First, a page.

External audits are conducted by the Department of Human Services and by private health funds. The private health funds conduct two types of auditing. Pre-verification auditing is conducted to check the codes and related evidence prior to a health fund paying the hospital for that admission. The other type of auditing is conducted yearly and includes external auditors coming onsite and selecting about 200 records for review, as participant C202 explained.
All participating health services have coding educators/advisors, available up to 5 days a week, to provide support and training for coders. A request can be made via the Coding Advisor software; and the required guidance and standard recommendations will be provided upon request. Further, coding educators run intensive training programs for interns and new staff. Coding educators also inform the coding team about all recent changes to standards and monitor if these changes have been implemented.
In pre-COVID time, internal meetings were used to answer frequently asked questions and to discuss changes in coding standards. The internal meetings also provided an opportunity for coders to communicate shortcomings in medical notes. However, at the time of the COVID-19 outbreak, most coders moved to working from home and did not have the opportunity for face-to-face internal meetings.
Interprofessional collaboration also impacted data quality and subsequently the quality of PI coding. Regular meetings of coders with wound nurses improved nurses' understanding of what needed to be documented. Coders explained to wound nurses that it was easier to work when they had well-documented cases, which reduced the number of queries and saved time. Most coders reported that the quality of coding impacted on data, funding and decision making, and that this ultimately improves quality of PI data and therefore improves patient care. For example, coder C203 said: “We have done some education with the nursing staff in order to help empower them to really know how the documentation is going to affect the patient's coding and ultimately care in the hospital, how much the hospital can provide care, and that has resulted in some improvement here in [healthcare service].” The participants acknowledged that when clinicians say that they are too busy to meet with them, coders always try to convince clinicians that better explanation of what should be documented will save clinicians a lot of time, they would spend answering coders' queries.
Following the coding standards and professional guidelines, ongoing professional development, and involvement in health professionals' education were the main professional roles discussed by all coders. They acknowledged following national and state coding standards and reported that coding standards were clear on how to code PI; for example, coding standards specified clearly how and when to code principal and additional PI diagnosis. In addition to these standards, there were coding scenarios developed by the coding committee, which also provided advice on how to code scenarios. For example, coders reported they always coded the highest stage of PI and all parts of the body if more than one PI were identified. Coders reported they paid specific attention distinguishing a PI on admission and HAPI.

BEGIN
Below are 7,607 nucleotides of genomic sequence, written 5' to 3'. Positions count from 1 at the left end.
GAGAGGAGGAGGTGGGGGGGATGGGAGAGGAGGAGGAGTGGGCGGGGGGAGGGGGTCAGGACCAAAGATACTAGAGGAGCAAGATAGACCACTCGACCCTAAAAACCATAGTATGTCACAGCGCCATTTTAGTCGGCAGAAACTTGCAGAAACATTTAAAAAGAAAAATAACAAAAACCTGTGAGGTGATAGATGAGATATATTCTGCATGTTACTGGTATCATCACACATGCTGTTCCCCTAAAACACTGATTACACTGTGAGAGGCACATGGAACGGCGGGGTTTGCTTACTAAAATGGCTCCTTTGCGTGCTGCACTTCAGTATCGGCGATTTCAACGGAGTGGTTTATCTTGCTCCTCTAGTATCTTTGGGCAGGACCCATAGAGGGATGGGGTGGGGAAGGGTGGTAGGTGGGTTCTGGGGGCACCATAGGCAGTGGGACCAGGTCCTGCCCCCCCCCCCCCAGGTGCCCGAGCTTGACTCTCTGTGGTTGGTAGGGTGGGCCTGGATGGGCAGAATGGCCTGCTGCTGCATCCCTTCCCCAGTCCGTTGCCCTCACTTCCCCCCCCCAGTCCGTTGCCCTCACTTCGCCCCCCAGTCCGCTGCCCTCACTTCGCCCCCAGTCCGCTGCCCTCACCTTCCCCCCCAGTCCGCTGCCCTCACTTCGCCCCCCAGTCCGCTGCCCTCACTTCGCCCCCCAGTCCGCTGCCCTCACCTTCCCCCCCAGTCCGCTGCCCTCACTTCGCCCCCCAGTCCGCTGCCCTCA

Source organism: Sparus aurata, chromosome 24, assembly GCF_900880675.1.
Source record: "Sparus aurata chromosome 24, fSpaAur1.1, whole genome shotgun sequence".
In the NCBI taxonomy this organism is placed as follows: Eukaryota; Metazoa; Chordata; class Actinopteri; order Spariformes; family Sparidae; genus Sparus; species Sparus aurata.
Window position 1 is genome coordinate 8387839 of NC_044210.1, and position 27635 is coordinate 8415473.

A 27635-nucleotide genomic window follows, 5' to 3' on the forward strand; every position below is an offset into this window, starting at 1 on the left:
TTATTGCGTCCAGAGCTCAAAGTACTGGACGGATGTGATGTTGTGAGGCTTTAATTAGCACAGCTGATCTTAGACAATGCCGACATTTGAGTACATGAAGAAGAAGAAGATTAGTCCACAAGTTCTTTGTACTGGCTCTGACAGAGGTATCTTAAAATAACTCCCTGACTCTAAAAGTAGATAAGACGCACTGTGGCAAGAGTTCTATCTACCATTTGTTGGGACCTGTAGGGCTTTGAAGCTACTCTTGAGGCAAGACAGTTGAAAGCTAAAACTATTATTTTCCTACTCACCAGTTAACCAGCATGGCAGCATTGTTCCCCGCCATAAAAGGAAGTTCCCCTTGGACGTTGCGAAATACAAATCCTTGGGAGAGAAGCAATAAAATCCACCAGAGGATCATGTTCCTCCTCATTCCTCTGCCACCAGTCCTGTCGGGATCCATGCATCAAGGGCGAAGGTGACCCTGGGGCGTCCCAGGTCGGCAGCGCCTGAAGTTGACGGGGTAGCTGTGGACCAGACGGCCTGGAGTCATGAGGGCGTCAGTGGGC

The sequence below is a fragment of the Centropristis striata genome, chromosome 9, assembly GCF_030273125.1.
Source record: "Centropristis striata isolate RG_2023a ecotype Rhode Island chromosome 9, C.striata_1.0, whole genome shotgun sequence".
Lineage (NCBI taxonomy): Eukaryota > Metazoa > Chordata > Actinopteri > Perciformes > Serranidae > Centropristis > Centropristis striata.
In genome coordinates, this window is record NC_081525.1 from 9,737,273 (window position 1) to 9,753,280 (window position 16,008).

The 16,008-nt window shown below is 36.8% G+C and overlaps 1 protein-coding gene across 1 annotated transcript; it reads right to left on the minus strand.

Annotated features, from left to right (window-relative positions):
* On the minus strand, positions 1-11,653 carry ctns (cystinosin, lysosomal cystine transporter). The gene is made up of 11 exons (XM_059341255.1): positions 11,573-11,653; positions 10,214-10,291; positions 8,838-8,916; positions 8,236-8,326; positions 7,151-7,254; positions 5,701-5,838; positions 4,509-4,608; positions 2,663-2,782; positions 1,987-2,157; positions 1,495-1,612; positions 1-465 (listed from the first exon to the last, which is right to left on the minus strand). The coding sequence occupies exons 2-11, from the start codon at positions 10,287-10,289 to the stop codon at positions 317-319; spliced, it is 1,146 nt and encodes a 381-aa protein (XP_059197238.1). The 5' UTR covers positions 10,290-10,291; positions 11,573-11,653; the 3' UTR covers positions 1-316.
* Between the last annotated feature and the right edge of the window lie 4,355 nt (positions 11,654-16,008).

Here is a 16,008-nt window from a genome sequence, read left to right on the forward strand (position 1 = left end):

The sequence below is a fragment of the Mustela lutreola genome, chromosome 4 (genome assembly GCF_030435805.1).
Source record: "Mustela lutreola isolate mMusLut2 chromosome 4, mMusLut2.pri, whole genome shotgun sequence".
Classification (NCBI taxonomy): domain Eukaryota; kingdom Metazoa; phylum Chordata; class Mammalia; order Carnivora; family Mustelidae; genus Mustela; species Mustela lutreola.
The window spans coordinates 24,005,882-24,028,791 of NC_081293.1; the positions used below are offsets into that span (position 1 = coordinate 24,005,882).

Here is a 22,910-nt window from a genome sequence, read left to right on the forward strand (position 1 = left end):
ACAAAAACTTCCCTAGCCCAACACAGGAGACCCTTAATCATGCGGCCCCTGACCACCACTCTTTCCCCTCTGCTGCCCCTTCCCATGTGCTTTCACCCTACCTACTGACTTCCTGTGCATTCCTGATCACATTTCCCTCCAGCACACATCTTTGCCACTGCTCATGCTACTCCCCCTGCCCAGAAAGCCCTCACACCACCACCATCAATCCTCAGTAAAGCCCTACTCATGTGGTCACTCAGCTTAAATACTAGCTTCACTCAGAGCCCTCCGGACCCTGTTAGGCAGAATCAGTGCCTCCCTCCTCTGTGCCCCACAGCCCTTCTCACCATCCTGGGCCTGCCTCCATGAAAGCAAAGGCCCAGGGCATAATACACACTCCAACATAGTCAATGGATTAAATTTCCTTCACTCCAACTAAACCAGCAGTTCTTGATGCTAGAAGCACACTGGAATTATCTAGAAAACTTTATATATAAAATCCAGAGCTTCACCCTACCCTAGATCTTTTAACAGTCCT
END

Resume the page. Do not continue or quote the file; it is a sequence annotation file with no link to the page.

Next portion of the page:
Moreover, participants acknowledged the need to be up-to-date on the changes in coding standards in order to successfully implement standards into practice. They also acknowledged the need for researchers to interpret statistical information in light of the coding requirements for a particular year and to compare data across different periods of time with caution. They provided an example on how changes in coding standards affected the availability of statistical information on HAPI over time, which could easily be misinterpreted as improved quality of care:
“They change the goalposts regularly, and it's very hard for us to keep on our toes. As far as you're concerned with pressure injuries is that you may have found a period of time from when ACS 0002 [Australian Coding Standards 0002], which was not this edition, it was the previous edition…There would have been a period of time where pressure injuries weren't– appeared to be coded less because we were looking to documentation of a care plan being carried out, not just the documentation of a care plan. So, there probably would have been a drop in pressure injury coding, a significant drop from when ACS 0002 came in, you will have noticed. So, if you looked at data from maybe 8 years ago, you would have seen pressure injuries going nuts, like people just coding them left, right and center. I've got to look at the years on my books.” C301